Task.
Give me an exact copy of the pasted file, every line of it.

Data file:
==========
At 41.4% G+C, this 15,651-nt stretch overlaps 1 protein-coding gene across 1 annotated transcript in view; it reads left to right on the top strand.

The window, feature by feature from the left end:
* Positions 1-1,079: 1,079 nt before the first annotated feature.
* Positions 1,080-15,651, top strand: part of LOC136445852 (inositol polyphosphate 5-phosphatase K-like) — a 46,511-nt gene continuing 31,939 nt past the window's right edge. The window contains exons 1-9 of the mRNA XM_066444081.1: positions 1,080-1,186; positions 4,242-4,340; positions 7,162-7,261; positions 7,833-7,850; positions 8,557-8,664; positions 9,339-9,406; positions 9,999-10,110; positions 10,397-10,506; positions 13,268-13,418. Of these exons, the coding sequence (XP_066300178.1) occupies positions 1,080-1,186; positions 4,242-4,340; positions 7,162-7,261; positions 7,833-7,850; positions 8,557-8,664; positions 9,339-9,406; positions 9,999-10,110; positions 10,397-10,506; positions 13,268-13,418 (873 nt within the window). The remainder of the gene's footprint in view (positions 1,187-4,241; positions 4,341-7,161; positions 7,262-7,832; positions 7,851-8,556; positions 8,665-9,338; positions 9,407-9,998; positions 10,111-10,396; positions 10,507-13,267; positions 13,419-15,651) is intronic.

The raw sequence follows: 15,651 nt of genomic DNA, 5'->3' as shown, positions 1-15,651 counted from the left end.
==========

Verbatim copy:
At 41.4% G+C, this 15,651-nt stretch overlaps 1 protein-coding gene across 1 annotated transcript in view; it reads left to right on the top strand.

The window, feature by feature from the left end:
* Positions 1-1,079: 1,079 nt before the first annotated feature.
* Positions 1,080-15,651, top strand: part of LOC136445852 (inositol polyphosphate 5-phosphatase K-like) — a 46,511-nt gene continuing 31,939 nt past the window's right edge. The window contains exons 1-9 of the mRNA XM_066444081.1: positions 1,080-1,186; positions 4,242-4,340; positions 7,162-7,261; positions 7,833-7,850; positions 8,557-8,664; positions 9,339-9,406; positions 9,999-10,110; positions 10,397-10,506; positions 13,268-13,418. Of these exons, the coding sequence (XP_066300178.1) occupies positions 1,080-1,186; positions 4,242-4,340; positions 7,162-7,261; positions 7,833-7,850; positions 8,557-8,664; positions 9,339-9,406; positions 9,999-10,110; positions 10,397-10,506; positions 13,268-13,418 (873 nt within the window). The remainder of the gene's footprint in view (positions 1,187-4,241; positions 4,341-7,161; positions 7,262-7,832; positions 7,851-8,556; positions 8,665-9,338; positions 9,407-9,998; positions 10,111-10,396; positions 10,507-13,267; positions 13,419-15,651) is intronic.

The raw sequence follows: 15,651 nt of genomic DNA, 5'->3' as shown, positions 1-15,651 counted from the left end.